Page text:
There’s less than 6 months to go to the referendum on Scottish independence. The wind is in the sails of those who want to cut loose from England…..a few months back those disposed to vote “Yes” to the question about independence accounted for only a third of the electorate . Thanks to what is widely seen as bully tactics by those with political and financial power, those in favour of independence are now within a few points of those disposed to say no.
My father was Scottish; my mother English. I left Scotland 24 years ago but still strongly identify with the social democratic ethic of the nation (and it is – and always has been – a nation, with its own legal, religious and educational sovereignty). The different culture is evident from the fact that only one Conservative politician (out of 75) represents a Scottish seat in Westminster. And all Scots are increasingly alienated from a neoliberal Coalition Government which has been in power since 2010 in London. The Scottish Parliament and Government (Executive) which has been in power in Edinburgh since 1999 has differentiated itself strongly from that ideology – not least since the Scottish Nationalist gained an overall majority in 2007. But is this alienation a sufficient reason to cut off the ties with England which we’ve had since 1707?
As an ex-pat who has no vote (no residence) who follows the various discussion threads, I am amazed at the self-confidence of all who take part. Where is the agnosticism and scepticism which such a portentous issue requires…..??
Donald Rumsfeld is not normally someone I would quote, but his comment about “unknown unknowns” deserves respect and understanding. In all the discussion, I have seen no serious attempt to develop different political, fiscal and social scenarios for Scotland let alone England.
It is obvious that a highly- developed country of 5 million people could operate as a nation state – there are about 40 members of the United Nations and a quarter of EU member states with smaller populations.
The real questions are more on the following lines -
· How independence would affect the dynamics of trade, currency and investment (public and private) in Scotland - and in the residual (disunited) Kingdom
· With different scenarios for relations with Europe and the Euro
· What precise additional benefits will independence give which the traditional and post 1999 measures of Devolution don’t
· How these benefits measure against the risks suggested in the first two sets of questions….
At the personal level, I face a future where 2 of my daughters would have passports from a different country; in which I’m not even sure what form my 2015 passport (and driving license) will take; nor in which denomination my (yet unclaimed) pension will be paid. All minor nuisances, I readily agree, compared with the anguishes of migrants in the Europe of the first half of the 20th century......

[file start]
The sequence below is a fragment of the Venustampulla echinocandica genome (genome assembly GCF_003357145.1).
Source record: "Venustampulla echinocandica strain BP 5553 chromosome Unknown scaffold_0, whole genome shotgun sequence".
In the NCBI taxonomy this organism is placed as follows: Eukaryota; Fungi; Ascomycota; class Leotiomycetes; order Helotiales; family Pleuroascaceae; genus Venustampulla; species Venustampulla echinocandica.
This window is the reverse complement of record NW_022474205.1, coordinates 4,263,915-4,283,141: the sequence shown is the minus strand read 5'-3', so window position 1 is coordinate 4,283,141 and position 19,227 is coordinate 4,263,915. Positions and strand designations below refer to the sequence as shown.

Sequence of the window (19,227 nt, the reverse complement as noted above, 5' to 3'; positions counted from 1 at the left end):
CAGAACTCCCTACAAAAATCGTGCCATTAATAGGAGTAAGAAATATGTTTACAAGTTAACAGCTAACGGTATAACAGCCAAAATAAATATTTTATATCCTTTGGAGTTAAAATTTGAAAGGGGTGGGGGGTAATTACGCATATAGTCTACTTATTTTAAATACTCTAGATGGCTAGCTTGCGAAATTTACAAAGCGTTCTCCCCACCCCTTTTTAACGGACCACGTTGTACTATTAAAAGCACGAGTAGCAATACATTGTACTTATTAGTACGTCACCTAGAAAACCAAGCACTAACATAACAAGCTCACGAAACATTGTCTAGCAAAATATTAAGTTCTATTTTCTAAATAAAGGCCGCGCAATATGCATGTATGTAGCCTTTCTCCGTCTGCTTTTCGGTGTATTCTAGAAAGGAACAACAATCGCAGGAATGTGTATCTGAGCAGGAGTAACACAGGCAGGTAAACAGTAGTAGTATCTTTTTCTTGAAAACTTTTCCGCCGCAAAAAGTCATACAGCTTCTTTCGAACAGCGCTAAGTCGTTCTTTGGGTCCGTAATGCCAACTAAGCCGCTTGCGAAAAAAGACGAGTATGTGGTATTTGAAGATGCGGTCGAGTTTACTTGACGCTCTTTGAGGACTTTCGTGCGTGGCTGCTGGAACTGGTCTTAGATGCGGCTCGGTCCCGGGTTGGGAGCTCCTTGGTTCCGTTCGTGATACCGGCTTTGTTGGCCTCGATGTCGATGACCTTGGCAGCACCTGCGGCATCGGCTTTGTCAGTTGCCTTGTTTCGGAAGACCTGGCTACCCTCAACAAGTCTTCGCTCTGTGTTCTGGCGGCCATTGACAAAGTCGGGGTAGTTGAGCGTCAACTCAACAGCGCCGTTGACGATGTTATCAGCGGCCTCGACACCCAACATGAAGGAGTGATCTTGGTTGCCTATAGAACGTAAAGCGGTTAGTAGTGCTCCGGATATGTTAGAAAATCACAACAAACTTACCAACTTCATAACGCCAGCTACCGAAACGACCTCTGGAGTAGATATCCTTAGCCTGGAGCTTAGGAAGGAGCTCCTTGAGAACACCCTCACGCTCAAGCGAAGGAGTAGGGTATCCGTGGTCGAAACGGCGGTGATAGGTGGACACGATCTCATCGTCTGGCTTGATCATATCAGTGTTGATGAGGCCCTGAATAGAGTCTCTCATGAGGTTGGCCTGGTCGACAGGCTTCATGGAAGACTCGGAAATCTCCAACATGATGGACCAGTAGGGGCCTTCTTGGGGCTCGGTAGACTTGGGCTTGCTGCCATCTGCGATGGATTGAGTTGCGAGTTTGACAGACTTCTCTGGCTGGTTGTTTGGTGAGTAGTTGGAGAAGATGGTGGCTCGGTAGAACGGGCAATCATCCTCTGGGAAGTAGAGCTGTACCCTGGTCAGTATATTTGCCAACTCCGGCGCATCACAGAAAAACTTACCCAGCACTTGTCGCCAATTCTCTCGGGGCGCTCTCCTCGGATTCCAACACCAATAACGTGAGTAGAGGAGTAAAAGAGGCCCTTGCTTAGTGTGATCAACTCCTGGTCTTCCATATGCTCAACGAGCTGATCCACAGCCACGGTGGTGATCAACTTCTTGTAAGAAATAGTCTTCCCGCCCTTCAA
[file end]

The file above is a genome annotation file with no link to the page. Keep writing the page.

One of the few discussions which reflects my concerns was on the site of the Royal Society of Edinburgh -
However, there is much that Scots currently take for granted, aspects of good government at the micro-level, that might be threatened by independence. Will an independent Scottish state have to replicate the entire panoply of government ministries and public agencies, many of which benefit from economies of scale and are run – relatively speaking – cheaply and smoothly as British-wide institutions? How much would it cost Scotland, for instance, to set up its own equivalent of the Driver and Vehicle Licensing Agency at Swansea or, alternatively, to contract in to it from outside the United Kingdom? In other areas of public administration, the costings will be more elusive. By contrast with the humdrum and unspectacular efficiency of the DVLA, the BBC provides a compelling example of a widely loved service, whose broadcasting role in Scotland would be precarious in the event of independence.Moreover, notwithstanding coded talk of a ‘social union’, welfare and pensions are, of course, likely to be even touchier subjects for Scots. Unionists need to capture for themselves the rhetoric of social union.Obviously, matters of public administration and the distribution of benefits do not capture the imagination of the wider public in the same way as centuries of grievances – or imagined grievances – concerning the overbearing behaviour of a richer and more powerful neighbour.
Nevertheless, such is the complexity of modern society that an interlocking set of effective UK-wide bureaucracies – however dull and uninspiring a subject for campaign slogans – is not to be lightly jettisoned without overwhelming good cause.
The House of Commons Select Committee on Scottish Affairs is chaired by an ex-colleague of mine who was notorious all of 30 years ago for his duplicity and who does not seem to have improved much with his added years. This site gives an insight, however, into the seriousness with which that committee at least has taken the issue of separation and this evidence gives a sense of how the economic aspects are being explored